The Logstash defaults are chosen to provide fast, safe performance for most
users. However if you notice performance issues, you may need to modify
some of the defaults. Logstash provides the following configurable options
for tuning pipeline performance:
pipeline.batch.delay. For more information about setting these options, see Settings File.
Make sure you’ve read the Performance Troubleshooting Guide before modifying these options.
pipeline.workerssetting determines how many threads to run for filter and output processing. If you find that events are backing up, or that the CPU is not saturated, consider increasing the value of this parameter to make better use of available processing power. Good results can even be found increasing this number past the number of available processors as these threads may spend significant time in an I/O wait state when writing to external systems. Legal values for this parameter are positive integers.
pipeline.batch.sizesetting defines the maximum number of events an individual worker thread collects before attempting to execute filters and outputs. Larger batch sizes are generally more efficient, but increase memory overhead. Some hardware configurations require you to increase JVM heap size by setting the
LS_HEAP_SIZEvariable to avoid performance degradation with this option. Values of this parameter in excess of the optimum range cause performance degradation due to frequent garbage collection or JVM crashes related to out-of-memory exceptions. Output plugins can process each batch as a logical unit. The Elasticsearch output, for example, issues bulk requests for each batch received. Tuning the
pipeline.batch.sizesetting adjusts the size of bulk requests sent to Elasticsearch.
pipeline.batch.delaysetting rarely needs to be tuned. This setting adjusts the latency of the Logstash pipeline. Pipeline batch delay is the maximum amount of time in milliseconds that Logstash waits for new messages after receiving an event in the current pipeline worker thread. After this time elapses, Logstash begins to execute filters and outputs.The maximum time that Logstash waits between receiving an event and processing that event in a filter is the product of the
If you plan to modify the default pipeline settings, take into account the following suggestions:
The total number of inflight events is determined by the product of the
pipeline.batch.sizesettings. This product is referred to as the inflight count. Keep the value of the inflight count in mind as you adjust the
pipeline.batch.sizesettings. Pipelines that intermittently receive large events at irregular intervals require sufficient memory to handle these spikes. Configure the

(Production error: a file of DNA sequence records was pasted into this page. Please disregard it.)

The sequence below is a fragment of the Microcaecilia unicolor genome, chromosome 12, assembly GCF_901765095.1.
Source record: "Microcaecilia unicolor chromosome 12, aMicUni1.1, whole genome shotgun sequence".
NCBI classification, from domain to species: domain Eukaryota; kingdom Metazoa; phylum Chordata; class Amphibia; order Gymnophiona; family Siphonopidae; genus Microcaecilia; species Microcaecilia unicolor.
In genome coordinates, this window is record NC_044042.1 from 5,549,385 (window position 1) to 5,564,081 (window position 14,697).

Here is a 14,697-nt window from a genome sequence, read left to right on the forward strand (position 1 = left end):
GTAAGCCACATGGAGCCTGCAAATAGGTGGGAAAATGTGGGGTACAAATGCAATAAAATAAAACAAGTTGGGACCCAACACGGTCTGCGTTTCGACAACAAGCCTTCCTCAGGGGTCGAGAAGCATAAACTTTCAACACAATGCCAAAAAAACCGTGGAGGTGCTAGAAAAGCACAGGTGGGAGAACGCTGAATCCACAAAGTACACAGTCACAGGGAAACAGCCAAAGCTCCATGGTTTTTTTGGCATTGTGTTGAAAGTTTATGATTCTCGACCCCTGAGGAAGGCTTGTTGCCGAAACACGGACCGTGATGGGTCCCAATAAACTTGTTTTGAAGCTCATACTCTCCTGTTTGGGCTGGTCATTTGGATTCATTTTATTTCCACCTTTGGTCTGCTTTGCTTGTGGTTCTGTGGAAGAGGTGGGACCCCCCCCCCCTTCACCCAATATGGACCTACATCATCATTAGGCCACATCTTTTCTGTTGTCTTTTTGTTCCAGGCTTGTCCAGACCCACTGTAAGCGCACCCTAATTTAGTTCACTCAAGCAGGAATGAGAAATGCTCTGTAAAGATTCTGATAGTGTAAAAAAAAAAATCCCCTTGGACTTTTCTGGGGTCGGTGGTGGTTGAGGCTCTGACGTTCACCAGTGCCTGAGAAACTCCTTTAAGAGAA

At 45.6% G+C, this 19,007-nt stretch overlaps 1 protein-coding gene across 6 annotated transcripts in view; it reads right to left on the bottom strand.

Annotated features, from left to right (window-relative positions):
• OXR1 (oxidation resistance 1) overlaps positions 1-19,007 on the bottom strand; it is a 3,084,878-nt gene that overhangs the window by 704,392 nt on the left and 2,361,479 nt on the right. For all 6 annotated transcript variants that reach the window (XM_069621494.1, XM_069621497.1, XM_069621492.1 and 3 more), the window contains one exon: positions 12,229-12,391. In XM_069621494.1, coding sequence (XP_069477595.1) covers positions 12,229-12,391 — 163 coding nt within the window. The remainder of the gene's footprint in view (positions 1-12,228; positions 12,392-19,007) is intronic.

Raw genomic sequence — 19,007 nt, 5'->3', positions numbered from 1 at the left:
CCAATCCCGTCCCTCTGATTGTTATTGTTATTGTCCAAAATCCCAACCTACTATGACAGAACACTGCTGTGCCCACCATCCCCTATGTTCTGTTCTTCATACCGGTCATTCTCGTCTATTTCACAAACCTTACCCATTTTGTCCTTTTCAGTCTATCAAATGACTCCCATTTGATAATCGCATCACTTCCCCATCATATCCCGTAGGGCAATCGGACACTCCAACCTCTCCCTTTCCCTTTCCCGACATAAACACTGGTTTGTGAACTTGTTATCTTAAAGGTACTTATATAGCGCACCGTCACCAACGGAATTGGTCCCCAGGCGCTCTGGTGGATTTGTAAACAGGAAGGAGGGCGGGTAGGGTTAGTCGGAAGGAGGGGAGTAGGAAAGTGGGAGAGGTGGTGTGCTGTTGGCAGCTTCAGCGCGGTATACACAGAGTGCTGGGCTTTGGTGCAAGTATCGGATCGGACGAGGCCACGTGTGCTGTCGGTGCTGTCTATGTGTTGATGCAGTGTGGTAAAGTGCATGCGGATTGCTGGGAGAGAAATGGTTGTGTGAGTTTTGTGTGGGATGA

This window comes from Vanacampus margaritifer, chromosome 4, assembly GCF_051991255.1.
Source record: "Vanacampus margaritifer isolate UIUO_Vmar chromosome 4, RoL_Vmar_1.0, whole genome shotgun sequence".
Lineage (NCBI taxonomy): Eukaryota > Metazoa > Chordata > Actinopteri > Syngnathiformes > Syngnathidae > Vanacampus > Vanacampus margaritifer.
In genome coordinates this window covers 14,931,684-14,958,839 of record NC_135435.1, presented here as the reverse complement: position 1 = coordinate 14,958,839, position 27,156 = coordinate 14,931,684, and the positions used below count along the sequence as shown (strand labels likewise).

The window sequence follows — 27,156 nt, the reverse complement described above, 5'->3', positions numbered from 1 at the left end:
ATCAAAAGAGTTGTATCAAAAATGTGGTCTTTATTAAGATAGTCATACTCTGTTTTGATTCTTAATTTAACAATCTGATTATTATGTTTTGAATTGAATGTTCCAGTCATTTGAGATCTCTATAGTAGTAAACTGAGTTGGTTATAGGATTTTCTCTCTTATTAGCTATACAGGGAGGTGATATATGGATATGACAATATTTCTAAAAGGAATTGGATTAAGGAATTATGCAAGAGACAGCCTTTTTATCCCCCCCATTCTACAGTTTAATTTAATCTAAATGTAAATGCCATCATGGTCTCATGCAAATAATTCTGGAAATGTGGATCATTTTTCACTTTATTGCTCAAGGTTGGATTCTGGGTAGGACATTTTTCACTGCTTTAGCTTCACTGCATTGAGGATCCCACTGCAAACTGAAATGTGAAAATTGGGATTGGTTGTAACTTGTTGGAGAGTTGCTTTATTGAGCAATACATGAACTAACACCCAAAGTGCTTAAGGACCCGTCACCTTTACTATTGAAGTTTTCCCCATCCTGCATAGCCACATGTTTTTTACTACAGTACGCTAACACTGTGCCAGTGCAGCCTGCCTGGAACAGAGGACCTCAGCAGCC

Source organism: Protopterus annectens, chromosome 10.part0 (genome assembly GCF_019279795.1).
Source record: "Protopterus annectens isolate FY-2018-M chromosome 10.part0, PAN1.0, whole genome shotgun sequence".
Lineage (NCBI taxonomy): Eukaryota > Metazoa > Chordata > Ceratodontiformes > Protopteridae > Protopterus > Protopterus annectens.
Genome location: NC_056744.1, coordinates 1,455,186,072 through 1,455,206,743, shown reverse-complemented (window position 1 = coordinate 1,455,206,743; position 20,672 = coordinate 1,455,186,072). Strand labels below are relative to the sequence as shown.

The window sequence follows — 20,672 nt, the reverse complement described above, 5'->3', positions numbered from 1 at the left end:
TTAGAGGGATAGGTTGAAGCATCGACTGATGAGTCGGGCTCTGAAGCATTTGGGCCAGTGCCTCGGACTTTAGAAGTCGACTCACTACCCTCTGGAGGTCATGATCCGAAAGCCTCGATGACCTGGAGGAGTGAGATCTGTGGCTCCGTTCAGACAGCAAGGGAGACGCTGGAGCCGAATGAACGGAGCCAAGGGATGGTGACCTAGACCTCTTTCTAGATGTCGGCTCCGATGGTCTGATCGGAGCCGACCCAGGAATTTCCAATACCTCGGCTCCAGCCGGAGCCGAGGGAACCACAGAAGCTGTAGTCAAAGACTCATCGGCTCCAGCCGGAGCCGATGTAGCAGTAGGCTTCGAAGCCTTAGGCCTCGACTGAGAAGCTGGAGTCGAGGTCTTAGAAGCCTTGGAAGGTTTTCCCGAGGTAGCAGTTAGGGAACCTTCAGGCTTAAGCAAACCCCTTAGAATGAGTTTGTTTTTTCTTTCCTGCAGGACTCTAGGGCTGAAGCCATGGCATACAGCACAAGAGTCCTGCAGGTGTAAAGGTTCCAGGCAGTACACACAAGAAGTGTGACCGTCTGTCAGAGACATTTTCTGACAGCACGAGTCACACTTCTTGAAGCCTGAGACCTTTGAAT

- Measure each change to make sure it increases, rather than decreases, performance.
- Ensure that you leave enough memory available to cope with a sudden increase in event size. For example, an application that generates exceptions that are represented as large blobs of text.
- The number of workers may be set higher than the number of CPU cores since outputs often spend idle time in I/O wait conditions.
Threads in Java have names and you can use the
top, and the VisualVM graphical tools to figure out which resources a given thread uses.
On Linux platforms, Logstash labels all the threads it can with something descriptive. For example, inputs show up as
[base]<inputname, filter/output workers show up as
[base]>workerN, where N is an integer. Where possible, other threads are also labeled to help you identify their purpose.
When tuning Logstash you may have to adjust the heap size. You can use the VisualVM tool to profile the heap. The Monitor pane in particular is useful for checking whether your heap allocation is sufficient for the current workload. The screenshots below show sample Monitor panes. The first pane examines a Logstash instance configured with too many inflight events. The second pane examines a Logstash instance configured with an appropriate amount of inflight events. Note that the specific batch sizes used here are most likely not applicable to your specific workload, as the memory demands of Logstash vary in large part based on the type of messages you are sending.
In the first example we see that the CPU isn’t being used very efficiently. In fact, the JVM is often times having to stop the VM for “full GCs”. Full garbage collections are a common symptom of excessive memory pressure. This is visible in the spiky pattern on the CPU chart. In the more efficiently configured example, the GC graph pattern is more smooth, and the CPU is used in a more uniform manner. You can also see that there is ample headroom between the allocated heap size, and the maximum allowed, giving the JVM GC a lot of room to work with.
Examining the in-depth GC statistics with a tool similar to the excellent VisualGC plugin shows that the over-allocated VM spends very little time in the efficient Eden GC, compared to the time spent in the more resource-intensive Old Gen “Full” GCs.
As long as the GC pattern is acceptable, heap sizes that occasionally increase to the maximum are acceptable. Such heap size spikes happen in response to a burst of large events passing through the pipeline. In general practice, maintain a gap between the used amount of heap memory and the maximum. This document is not a comprehensive guide to JVM GC tuning. Read the official Oracle guide for more information on the topic. We also recommend reading Debugging Java Performance.